Getting gigs from trade shows is actually a ‘loss leader’ method. You pay to be at a trade show and you advertise your speaking services…that simple.
The key to all trade shows, no matter what business you’re in, is to choose the right trade show.
As a speaker, you can get a booth at the SHRM events.
SRHM is an association of HR people and these are the people who can hire you as the speaker for company events. So when you have a booth at this event, you’re connecting with all the right people.
This is also something you can negotiate if someone calls you for an event and they want you to speak for free. Maybe they’re going to have exhibitors for their conference so you can say that you’ll speak for free if they give you a free booth.
Once you get a booth, now it’s a matter of getting people to your booth.
You’ve probably been to trade shows where some booths have a ton of people and others look like a ghost town. The staff just sits down, hangs out, and looks bored. If you get a booth at a trade show to advertise your speaker services then you don’t won’t to look bored.
You need to do something to build a crowd around your booth and convert that crowd into leads.
Fortunately for me, I’m a mentalist. So I can build a crowd by doing mind reading demonstrations and keeping people entertained while pitching them my services. I’ve also done this for other companies. They hire me to build a crowd around their booth and attract leads.
So if you go to a trade show to drum up business then you have to understand how you’re going to get people to your booth. Don’t be like everyone else and just hope someone talks to you. Be active. Talk to people. Hire entertainment to build a crowd for you and convert that crowd into leads.
Pros & Cons:
-Only works if you’re at a highly targeted trade show
-The bigger the trade show, the more it cost to get a booth
-Great way to attract leads to you instead of you going to them
21. Conference Crashing
Now this is a fun way to get booked to speak.
Imagine a wedding crasher…except instead of crashing a wedding, you crash a conference.
This is essentially highly targeted networking because you’re putting yourself in front of people who host events. And there’s no doubt in your mind that they host an event, because you’re crashing the one they’re currently hosting.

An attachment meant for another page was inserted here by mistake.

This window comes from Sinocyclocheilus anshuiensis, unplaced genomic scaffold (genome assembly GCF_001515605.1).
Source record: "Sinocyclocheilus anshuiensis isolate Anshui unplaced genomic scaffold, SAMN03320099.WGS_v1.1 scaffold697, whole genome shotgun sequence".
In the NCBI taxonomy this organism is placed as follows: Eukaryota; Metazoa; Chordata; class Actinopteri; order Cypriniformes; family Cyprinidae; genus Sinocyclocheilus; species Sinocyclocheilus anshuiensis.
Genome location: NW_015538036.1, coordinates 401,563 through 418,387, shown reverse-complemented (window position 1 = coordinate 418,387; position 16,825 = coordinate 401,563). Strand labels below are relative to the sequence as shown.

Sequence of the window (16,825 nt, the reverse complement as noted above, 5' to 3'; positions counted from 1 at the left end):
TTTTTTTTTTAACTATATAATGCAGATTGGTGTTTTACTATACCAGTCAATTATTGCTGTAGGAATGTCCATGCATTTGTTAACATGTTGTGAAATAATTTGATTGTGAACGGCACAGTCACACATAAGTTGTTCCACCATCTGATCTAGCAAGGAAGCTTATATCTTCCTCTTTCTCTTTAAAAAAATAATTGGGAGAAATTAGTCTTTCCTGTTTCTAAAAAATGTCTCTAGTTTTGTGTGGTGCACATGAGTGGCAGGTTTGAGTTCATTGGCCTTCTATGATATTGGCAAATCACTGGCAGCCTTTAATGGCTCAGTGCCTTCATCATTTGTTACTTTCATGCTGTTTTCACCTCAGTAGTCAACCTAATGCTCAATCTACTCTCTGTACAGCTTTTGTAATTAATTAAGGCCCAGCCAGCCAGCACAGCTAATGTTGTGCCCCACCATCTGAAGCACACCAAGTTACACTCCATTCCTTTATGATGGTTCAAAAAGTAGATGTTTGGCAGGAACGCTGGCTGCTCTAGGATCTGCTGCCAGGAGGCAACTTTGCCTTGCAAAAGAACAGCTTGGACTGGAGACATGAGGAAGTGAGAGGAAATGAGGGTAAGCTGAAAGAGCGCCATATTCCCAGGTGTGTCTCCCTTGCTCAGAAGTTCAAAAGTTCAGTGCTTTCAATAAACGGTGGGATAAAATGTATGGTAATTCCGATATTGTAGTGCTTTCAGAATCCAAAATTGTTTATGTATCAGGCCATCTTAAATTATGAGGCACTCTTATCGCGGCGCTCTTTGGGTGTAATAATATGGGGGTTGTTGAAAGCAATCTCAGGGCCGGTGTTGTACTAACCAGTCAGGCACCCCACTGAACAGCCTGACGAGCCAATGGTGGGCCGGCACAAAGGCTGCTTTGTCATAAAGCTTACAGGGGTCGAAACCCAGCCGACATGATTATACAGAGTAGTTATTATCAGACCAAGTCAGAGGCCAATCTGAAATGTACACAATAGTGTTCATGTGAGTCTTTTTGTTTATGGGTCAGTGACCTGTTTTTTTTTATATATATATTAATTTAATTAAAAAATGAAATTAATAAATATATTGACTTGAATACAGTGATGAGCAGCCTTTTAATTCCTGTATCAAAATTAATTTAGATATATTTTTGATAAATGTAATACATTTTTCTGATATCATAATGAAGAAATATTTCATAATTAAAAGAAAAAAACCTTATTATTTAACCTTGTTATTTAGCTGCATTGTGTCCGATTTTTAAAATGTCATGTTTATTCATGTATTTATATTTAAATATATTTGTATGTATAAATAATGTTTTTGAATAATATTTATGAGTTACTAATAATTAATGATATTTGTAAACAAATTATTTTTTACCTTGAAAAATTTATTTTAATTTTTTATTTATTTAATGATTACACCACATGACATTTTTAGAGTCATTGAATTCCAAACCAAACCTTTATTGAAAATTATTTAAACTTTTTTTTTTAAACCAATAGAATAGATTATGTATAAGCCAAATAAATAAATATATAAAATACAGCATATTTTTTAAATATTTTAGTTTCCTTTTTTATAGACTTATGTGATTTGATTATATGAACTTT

Now this does take some kahunas but it’s not as scary as you would think.
All you have to do is go to a hotel and look for an event that’s going on. Then just walk inside like you’re supposed to be there.
Sometimes they will have people at the front who might stop you but this also depends on your confidence. If you walk like you own the place and like you’re supposed to be there, people won’t say anything to you.
And if they do stop you to ask for a badge, that’s when you strike up a conversation and say something like, “Oh, I was actually wondering who’s in charge of this event? I’m a speaker and I would love to talk to them.”
You’ve just gotten yourself in front of a meeting planner.
I do this a lot when I’m hired for an event and I notice another event is happening in another room.
Instead of just sitting in my hotel room, I’ll walk down to the other event and ask for the person who put on the event. Then I’ll introduce myself, ‘WOW’ them with a mind reading demonstration, and tell them about how I combine speaking with entertainment.
I’ve gotten several gigs doing this and it’s a good way to do something productive instead of just sit in your hotel room.
You can also do this when you’re paying to be at a conference.
So maybe you’re at a conference/seminar and you notice another event is going on in another room. Most speakers stick to the conference they paid for…
But you should have no problem walking over to the other conference and networking with people who hire speakers.
Pros & Cons:
-Guaranteed way to get in front of a meeting planner
-You won’t always get to meet the meeting planner
-Less quantity of leads but higher quality
And there you have it…21 ways to book paid speaking gigs.